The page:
DETROIT – A mistrial has been declared in the trial for a former Michigan State Police trooper charged in a Detroit teenager's ATV death.
Jury members told the judge Tuesday that they couldn't come to an unanimous verdict. Judge Margaret Van Houten said Wednesday that the court has "no choice but to accept their hung jury and their mistrial."
Mark Bessner is charged with second-degree murder and involuntary manslaughter. He's accused of firing his Taser at 15-year-old Damon Grimes while the teen was riding an ATV last summer.
Grimes crashed and couldn't be revived.
On Tuesday, the judge told the jury to go back and keep at it on day two of deliberations.
"This is like a hurry up and wait situation," said Oliver Gantt, a family friend of the Grimes family.
Gantt has been in court every day and was anticipating a verdict on Tuesday.
"Based on the evidence presented in this case, the family is optimistic," Gantt said. "It's our job to keep them optimistic."
The prosecution and the defense were both using dashcam video from the incident to try to prove their cases. Prosecutors said it shows Bessner's wrongdoing, but the defense claims Bessner was in danger.
Hung jury, mistrial declared
Jury deliberations continued Wednesday, with the jury returning without an outcome about 2:20 p.m.
The jury began their Wednesday deliberations at 9 a.m.
"We did receive two notes yesterday indicating that they were hung," said Van Houten. "One midday. We gave them the deadlocked jury instruction. Then they sent another note out at the end of the day indicating they still were at a deadlock. We asked them to go home and sleep on it and come back in the morning fresh."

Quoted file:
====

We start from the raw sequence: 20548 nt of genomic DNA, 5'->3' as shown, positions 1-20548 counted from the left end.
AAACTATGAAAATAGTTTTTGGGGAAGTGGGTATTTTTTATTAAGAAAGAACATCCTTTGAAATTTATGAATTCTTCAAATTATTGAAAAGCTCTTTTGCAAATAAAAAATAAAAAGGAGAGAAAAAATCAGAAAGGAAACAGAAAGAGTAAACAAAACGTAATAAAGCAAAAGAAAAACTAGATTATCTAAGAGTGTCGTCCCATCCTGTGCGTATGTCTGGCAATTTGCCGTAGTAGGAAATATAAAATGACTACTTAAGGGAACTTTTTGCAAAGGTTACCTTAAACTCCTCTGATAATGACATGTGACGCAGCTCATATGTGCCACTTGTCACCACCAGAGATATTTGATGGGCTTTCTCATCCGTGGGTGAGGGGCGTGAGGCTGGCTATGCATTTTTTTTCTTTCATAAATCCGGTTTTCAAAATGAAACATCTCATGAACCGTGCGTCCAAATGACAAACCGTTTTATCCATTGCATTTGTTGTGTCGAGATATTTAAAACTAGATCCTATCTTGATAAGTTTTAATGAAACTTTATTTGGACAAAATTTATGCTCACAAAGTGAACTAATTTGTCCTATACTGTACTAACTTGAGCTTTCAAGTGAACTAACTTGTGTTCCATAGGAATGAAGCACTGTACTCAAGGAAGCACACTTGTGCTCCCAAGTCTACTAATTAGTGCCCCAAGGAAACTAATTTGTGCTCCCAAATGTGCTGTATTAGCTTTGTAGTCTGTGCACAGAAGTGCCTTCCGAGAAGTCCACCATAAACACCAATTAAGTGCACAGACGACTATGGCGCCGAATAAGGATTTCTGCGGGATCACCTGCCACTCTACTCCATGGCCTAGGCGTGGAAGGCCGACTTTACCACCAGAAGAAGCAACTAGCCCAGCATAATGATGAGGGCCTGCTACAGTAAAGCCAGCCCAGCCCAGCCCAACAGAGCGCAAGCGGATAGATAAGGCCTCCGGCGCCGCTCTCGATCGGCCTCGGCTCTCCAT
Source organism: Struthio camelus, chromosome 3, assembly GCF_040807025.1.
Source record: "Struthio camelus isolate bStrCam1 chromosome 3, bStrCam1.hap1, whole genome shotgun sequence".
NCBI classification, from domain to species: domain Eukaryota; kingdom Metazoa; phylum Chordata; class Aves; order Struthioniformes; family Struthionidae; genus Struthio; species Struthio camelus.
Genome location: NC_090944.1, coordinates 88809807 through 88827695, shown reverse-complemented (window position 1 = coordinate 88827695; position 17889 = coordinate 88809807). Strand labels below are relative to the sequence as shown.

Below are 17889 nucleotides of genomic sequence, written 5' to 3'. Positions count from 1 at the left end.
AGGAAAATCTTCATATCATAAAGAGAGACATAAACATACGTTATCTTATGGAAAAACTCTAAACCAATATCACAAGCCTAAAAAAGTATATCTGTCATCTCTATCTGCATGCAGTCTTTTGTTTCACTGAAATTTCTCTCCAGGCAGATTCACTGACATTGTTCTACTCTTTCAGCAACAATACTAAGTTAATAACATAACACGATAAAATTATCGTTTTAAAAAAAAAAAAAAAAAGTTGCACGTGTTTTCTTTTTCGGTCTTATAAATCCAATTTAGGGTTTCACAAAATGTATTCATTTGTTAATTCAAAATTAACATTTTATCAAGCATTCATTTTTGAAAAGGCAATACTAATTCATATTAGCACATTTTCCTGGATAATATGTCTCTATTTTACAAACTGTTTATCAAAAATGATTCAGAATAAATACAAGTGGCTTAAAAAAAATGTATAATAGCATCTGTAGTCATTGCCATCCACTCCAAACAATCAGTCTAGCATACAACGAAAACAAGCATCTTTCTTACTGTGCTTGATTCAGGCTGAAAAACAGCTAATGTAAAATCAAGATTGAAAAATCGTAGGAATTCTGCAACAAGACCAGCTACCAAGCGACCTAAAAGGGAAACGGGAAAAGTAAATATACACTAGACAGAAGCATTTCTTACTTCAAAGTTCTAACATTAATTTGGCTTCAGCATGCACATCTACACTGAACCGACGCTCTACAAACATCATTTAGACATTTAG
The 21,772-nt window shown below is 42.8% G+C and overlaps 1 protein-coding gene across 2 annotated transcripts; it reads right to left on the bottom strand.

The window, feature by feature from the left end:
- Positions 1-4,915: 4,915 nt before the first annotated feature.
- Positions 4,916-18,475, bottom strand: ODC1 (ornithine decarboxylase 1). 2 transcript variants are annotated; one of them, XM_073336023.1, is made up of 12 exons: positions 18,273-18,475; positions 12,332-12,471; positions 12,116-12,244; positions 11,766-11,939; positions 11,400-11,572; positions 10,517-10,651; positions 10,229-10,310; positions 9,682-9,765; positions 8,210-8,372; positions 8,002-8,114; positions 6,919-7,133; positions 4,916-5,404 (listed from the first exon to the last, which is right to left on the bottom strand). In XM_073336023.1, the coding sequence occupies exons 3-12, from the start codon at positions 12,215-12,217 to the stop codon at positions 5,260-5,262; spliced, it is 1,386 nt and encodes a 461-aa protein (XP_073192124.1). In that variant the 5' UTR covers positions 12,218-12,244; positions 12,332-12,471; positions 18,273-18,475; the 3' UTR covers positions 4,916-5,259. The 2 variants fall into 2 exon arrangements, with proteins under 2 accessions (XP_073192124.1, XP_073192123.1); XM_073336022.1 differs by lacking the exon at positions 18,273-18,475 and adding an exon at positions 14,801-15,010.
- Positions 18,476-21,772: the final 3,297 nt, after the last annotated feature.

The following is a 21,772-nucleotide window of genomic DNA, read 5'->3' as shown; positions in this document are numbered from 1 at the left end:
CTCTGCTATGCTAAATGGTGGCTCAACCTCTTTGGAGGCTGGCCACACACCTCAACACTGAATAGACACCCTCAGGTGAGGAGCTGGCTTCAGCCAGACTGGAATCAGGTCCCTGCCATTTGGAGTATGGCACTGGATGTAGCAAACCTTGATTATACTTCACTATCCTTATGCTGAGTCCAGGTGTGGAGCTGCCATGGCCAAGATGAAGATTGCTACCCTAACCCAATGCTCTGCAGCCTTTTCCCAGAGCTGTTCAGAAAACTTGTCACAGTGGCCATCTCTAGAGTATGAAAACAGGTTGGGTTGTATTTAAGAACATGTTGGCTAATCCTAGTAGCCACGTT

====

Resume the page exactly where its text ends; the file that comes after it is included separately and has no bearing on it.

"They've been at it all day today and they've sent out yet another note that reads, 'We have exhausted all conversation, review of the video, review of the written material and still have a hung jury.' So at this time I think we have no choice but to accept their hung jury and their mistrial."
There was no objection from either side, and the jury was brought back into court.
"Thank you for all your efforts in this trial but it looks like we're going to have to try it again sometime in the new year," the judge said. "On behalf of both parties and myself, we thank you for your efforts in this case. It's no fault of your own. Sometimes 12 people just cannot agree after hearing all the evidence, and so we thank you for your efforts in this case."
Van Houten said they'll set up for pretrial. That pretrial conference, where a date for a retrial will be set, has been scheduled for Wednesday, Nov. 7.
Bessner has been wearing a tether throughout the case.
Case background -- Aug. 26, 2017
Bessner is accused of firing his Taser from a moving patrol car on Aug. 26, 2017 while in pursuit of Grimes, who was shocked by the Taser and crashed the ATV into the back of a pickup truck at Rossini Drive and Gratiot Avenue. Grimes died from his injuries that day. The Wayne County Medical Examiner's Office said the official cause of death was blunt head trauma.
State police said Bessner and his partner had tried to stop Grimes for "reckless driving" but the teen fled on the ATV. Troopers pursued.
Bessner was suspended by the Michigan State Police for breaking protocol by firing a weapon out of a moving vehicle. He resigned in September 2017.
The trial against Bessner began earlier this month. He faces second-degree murder and involuntary manslaughter charges. Dashcam video of the incident was shown in court, along with testimony from several witnesses.
Bessner testifies about pursuit, Taser use